Edgar Allan Poe Giftbox BottomI had thought I lost this, but found the images on an old USB drive when cleaning out the office.

Jamie made this from a “Museum in a Book” on Poe. The eyes are from the Ultima Thule; the words are facsimiles of Poe Manuscripts.

After originally posting, we were contacted by the Library of Virginia. They had wanted to sell these gift boxes for Poe’s 100th Birthday Celebration. Unfortunately, this was just a graphic project and to actually make the box requires a bit of finagling. We were not able to get the specs up to where it would work for them and the project kind of fizzled.

But here they are for your amusement. I guess we’ll let you download them with a Creative Commons 3.0 Attribution/Non-Commercial license: use them for your own projects, just don’t sell them. You are free to remix and edit the images so long as you don’t sell the remixed images and allow others to remix them, just link back here.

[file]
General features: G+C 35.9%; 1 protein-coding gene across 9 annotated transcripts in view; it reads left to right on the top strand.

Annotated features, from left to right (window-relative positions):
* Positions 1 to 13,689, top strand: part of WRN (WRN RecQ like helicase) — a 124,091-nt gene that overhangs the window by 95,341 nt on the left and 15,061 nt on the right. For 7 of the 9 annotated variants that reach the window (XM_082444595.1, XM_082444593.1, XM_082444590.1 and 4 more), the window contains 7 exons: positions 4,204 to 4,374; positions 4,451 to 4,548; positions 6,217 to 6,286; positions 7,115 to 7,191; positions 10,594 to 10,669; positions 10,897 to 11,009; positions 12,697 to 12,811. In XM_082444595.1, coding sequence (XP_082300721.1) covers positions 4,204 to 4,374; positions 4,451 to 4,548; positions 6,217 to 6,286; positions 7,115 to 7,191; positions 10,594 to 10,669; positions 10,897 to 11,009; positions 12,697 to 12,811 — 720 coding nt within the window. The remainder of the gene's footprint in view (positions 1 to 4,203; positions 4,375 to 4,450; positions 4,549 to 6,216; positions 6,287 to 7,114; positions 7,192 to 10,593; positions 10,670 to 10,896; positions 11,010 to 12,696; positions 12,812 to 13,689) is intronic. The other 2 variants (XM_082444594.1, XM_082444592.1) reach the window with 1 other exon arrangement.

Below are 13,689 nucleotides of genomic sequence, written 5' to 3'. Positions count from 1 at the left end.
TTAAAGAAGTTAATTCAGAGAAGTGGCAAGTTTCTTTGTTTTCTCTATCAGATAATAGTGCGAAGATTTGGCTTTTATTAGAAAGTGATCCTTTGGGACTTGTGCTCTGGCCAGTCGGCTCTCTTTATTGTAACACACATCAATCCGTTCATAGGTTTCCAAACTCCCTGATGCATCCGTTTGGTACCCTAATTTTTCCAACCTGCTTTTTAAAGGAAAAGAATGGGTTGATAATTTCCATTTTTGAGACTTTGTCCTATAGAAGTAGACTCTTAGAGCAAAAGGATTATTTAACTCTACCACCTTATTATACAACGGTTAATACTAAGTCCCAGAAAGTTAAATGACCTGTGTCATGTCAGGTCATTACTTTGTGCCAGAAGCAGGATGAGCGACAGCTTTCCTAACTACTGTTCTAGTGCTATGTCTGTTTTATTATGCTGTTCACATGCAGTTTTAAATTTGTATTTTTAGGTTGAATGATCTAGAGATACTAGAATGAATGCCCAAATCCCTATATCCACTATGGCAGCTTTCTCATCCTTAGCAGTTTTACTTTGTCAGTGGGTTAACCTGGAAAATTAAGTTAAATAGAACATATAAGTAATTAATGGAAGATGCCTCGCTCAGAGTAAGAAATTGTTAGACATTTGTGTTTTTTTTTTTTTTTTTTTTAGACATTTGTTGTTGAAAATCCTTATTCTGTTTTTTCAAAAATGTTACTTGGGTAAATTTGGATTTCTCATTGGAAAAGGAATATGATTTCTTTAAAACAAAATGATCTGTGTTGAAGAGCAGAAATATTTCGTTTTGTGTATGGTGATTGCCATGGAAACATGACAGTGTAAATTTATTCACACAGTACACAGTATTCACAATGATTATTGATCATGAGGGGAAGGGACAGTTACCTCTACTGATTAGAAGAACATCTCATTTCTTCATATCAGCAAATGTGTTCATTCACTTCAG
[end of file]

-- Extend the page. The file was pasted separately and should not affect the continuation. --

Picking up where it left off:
Joe Konrath’s 2014 Predictions: Which Ones Are Wrong?

Konrath has posted his Publishing industry predictions for 2014, and as usual, he’s spot on. I have a couple of comments I’d like to make here as an Outsider looking into the industry:

B&N Going Away– I don’t think it’ll happen this year, but it is happening. When Border’s closed, I posted about it on the old site. I felt that having one brick-and-mortar monopoly was better than having two struggling stores. I felt that B&N would be more proactive instead of having to react to Amazon.

Boy was I wrong.